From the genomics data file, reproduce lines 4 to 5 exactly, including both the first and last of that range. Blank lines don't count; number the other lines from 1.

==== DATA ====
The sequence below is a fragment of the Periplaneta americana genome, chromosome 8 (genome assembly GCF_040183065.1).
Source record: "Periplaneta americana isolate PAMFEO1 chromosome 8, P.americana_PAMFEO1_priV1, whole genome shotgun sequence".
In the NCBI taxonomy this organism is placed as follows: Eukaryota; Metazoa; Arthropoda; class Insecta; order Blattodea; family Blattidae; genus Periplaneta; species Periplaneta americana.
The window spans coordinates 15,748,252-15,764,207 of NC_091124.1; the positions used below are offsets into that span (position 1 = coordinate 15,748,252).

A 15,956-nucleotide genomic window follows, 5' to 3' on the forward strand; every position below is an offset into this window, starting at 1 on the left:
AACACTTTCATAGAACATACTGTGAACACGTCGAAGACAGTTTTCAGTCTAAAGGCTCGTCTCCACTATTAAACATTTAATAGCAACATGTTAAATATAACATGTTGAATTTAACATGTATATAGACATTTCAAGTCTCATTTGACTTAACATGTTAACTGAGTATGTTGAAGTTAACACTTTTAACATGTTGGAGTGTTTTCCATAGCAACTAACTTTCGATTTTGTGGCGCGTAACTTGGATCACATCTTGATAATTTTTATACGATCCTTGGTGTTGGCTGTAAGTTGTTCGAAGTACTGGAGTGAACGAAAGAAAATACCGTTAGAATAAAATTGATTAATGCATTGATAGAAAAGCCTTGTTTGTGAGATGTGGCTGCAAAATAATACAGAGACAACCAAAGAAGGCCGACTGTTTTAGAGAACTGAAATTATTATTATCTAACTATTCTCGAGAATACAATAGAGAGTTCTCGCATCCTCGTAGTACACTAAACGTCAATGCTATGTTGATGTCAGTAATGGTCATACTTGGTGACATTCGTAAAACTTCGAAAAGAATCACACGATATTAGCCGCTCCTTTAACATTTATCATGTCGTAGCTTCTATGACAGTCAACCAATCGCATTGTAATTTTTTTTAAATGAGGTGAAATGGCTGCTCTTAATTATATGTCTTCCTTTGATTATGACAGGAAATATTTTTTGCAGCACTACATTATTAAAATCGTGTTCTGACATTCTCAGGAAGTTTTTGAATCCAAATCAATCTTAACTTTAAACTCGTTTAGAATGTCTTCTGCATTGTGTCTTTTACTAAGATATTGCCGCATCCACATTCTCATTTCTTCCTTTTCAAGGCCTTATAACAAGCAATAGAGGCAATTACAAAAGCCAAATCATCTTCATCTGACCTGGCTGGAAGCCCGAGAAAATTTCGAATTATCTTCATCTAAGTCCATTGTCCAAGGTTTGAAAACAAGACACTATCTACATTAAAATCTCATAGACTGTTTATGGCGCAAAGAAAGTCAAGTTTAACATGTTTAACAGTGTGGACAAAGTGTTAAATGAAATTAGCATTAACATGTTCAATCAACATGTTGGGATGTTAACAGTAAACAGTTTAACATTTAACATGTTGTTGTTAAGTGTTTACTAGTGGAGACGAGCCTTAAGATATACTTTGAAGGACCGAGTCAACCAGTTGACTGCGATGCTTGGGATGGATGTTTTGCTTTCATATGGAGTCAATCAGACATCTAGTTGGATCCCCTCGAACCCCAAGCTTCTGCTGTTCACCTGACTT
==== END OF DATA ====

The window spans coordinates 15,748,252-15,764,207 of NC_091124.1; the positions used below are offsets into that span (position 1 = coordinate 15,748,252).

A 15,956-nucleotide genomic window follows, 5' to 3' on the forward strand; every position below is an offset into this window, starting at 1 on the left: